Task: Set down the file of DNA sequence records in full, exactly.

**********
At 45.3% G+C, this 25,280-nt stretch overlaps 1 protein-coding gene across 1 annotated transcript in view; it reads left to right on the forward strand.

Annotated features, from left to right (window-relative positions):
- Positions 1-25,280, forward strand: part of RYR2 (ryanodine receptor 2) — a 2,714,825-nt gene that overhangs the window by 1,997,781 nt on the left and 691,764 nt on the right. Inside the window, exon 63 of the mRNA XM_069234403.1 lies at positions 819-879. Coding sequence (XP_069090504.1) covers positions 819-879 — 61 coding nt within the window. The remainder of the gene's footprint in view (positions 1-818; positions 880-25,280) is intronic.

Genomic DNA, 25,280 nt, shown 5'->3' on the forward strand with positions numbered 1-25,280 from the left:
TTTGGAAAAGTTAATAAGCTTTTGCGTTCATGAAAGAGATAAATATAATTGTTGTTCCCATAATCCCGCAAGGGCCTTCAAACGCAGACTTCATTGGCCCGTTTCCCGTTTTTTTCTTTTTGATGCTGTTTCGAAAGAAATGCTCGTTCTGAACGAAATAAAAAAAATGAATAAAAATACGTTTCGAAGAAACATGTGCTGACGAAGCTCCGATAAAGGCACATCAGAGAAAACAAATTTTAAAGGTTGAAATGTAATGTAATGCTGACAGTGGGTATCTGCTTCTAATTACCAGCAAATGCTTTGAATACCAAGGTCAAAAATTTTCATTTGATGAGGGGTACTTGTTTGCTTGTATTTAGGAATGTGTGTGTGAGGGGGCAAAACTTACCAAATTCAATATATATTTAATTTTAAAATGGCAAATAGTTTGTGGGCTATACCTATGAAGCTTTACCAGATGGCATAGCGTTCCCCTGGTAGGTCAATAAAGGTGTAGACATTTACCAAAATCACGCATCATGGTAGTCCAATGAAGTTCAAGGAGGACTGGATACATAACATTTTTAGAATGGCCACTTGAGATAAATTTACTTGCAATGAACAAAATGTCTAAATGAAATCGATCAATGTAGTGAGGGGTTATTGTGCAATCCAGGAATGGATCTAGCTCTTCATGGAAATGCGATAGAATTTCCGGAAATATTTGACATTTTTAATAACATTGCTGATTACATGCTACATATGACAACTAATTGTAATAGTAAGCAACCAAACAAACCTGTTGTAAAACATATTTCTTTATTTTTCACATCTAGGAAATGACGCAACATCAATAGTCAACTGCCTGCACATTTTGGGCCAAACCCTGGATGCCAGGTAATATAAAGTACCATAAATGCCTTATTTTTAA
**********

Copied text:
At 45.3% G+C, this 25,280-nt stretch overlaps 1 protein-coding gene across 1 annotated transcript in view; it reads left to right on the forward strand.

Annotated features, from left to right (window-relative positions):
- Positions 1-25,280, forward strand: part of RYR2 (ryanodine receptor 2) — a 2,714,825-nt gene that overhangs the window by 1,997,781 nt on the left and 691,764 nt on the right. Inside the window, exon 63 of the mRNA XM_069234403.1 lies at positions 819-879. Coding sequence (XP_069090504.1) covers positions 819-879 — 61 coding nt within the window. The remainder of the gene's footprint in view (positions 1-818; positions 880-25,280) is intronic.

Genomic DNA, 25,280 nt, shown 5'->3' on the forward strand with positions numbered 1-25,280 from the left:
TTTGGAAAAGTTAATAAGCTTTTGCGTTCATGAAAGAGATAAATATAATTGTTGTTCCCATAATCCCGCAAGGGCCTTCAAACGCAGACTTCATTGGCCCGTTTCCCGTTTTTTTCTTTTTGATGCTGTTTCGAAAGAAATGCTCGTTCTGAACGAAATAAAAAAAATGAATAAAAATACGTTTCGAAGAAACATGTGCTGACGAAGCTCCGATAAAGGCACATCAGAGAAAACAAATTTTAAAGGTTGAAATGTAATGTAATGCTGACAGTGGGTATCTGCTTCTAATTACCAGCAAATGCTTTGAATACCAAGGTCAAAAATTTTCATTTGATGAGGGGTACTTGTTTGCTTGTATTTAGGAATGTGTGTGTGAGGGGGCAAAACTTACCAAATTCAATATATATTTAATTTTAAAATGGCAAATAGTTTGTGGGCTATACCTATGAAGCTTTACCAGATGGCATAGCGTTCCCCTGGTAGGTCAATAAAGGTGTAGACATTTACCAAAATCACGCATCATGGTAGTCCAATGAAGTTCAAGGAGGACTGGATACATAACATTTTTAGAATGGCCACTTGAGATAAATTTACTTGCAATGAACAAAATGTCTAAATGAAATCGATCAATGTAGTGAGGGGTTATTGTGCAATCCAGGAATGGATCTAGCTCTTCATGGAAATGCGATAGAATTTCCGGAAATATTTGACATTTTTAATAACATTGCTGATTACATGCTACATATGACAACTAATTGTAATAGTAAGCAACCAAACAAACCTGTTGTAAAACATATTTCTTTATTTTTCACATCTAGGAAATGACGCAACATCAATAGTCAACTGCCTGCACATTTTGGGCCAAACCCTGGATGCCAGGTAATATAAAGTACCATAAATGCCTTATTTTTAA